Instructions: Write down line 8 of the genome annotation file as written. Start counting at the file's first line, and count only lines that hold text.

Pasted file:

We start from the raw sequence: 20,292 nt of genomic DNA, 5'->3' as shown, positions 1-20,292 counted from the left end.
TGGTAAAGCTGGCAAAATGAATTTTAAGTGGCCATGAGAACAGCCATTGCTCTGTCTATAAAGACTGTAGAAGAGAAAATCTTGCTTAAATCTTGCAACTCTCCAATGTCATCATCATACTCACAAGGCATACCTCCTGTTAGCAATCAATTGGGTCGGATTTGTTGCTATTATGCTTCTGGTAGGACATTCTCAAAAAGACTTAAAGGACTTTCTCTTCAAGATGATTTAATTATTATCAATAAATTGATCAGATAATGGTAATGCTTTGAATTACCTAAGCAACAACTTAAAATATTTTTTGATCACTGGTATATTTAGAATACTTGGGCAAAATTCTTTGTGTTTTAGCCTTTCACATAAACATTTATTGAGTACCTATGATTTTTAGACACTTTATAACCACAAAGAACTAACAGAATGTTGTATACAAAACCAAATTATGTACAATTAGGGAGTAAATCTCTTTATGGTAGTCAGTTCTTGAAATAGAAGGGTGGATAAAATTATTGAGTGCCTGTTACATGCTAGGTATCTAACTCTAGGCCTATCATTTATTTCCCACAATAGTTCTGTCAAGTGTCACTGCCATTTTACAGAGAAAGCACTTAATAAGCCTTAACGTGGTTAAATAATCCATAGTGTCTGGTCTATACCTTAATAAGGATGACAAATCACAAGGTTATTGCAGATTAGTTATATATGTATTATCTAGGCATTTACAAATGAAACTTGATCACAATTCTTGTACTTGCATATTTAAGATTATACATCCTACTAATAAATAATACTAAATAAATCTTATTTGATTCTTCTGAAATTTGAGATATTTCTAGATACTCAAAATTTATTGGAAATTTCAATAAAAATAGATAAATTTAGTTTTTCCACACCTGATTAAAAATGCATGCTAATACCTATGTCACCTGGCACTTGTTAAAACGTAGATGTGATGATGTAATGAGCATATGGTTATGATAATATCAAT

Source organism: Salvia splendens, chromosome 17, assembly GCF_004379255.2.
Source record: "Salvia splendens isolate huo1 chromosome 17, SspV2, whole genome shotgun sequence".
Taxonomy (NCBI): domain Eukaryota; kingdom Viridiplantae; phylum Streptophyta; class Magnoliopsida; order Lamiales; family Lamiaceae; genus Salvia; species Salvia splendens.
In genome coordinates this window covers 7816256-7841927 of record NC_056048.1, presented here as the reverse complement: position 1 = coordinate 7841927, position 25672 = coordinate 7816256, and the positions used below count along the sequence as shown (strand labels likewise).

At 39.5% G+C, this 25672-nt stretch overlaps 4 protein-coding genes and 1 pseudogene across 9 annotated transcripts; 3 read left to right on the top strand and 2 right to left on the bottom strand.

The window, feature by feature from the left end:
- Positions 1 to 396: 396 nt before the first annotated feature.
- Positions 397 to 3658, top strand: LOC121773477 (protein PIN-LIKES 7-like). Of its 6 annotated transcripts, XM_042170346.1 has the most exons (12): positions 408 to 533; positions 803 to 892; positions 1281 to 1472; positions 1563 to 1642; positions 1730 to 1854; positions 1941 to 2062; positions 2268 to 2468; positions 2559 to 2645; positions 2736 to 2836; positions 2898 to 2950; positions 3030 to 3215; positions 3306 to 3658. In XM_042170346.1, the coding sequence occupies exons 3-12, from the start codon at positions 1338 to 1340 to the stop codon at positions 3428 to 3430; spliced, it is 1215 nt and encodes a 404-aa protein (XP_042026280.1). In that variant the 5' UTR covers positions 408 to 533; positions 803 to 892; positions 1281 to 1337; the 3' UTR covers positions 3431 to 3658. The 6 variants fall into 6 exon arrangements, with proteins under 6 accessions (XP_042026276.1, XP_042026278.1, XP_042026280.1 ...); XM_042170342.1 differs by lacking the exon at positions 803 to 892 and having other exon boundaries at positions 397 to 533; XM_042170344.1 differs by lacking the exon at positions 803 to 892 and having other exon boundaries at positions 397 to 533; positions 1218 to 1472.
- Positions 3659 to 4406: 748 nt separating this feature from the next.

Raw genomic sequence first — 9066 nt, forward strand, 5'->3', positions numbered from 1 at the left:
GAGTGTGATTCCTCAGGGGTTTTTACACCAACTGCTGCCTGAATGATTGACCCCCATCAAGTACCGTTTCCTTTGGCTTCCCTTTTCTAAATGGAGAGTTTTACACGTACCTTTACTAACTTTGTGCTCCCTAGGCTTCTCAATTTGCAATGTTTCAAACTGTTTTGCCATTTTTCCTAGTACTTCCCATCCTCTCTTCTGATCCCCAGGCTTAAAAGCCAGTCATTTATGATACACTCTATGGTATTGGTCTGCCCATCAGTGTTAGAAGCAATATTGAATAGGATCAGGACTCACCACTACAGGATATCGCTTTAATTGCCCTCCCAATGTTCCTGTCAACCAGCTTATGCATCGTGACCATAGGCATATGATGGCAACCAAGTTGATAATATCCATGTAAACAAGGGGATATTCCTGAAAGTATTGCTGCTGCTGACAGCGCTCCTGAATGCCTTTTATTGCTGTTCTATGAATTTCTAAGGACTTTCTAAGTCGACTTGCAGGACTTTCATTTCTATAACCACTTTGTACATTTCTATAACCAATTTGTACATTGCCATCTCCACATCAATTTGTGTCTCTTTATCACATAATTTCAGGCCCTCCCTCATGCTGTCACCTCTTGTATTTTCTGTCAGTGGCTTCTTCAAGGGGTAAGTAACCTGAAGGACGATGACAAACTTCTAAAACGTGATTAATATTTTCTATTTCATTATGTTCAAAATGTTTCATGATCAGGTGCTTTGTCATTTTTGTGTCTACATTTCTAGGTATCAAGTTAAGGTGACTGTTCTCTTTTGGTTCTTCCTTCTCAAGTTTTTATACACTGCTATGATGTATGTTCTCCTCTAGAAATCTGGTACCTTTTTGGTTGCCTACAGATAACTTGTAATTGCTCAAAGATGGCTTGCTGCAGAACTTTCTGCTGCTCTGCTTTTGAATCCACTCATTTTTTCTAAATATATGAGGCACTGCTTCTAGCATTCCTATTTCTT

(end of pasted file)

The window, feature by feature from the left end: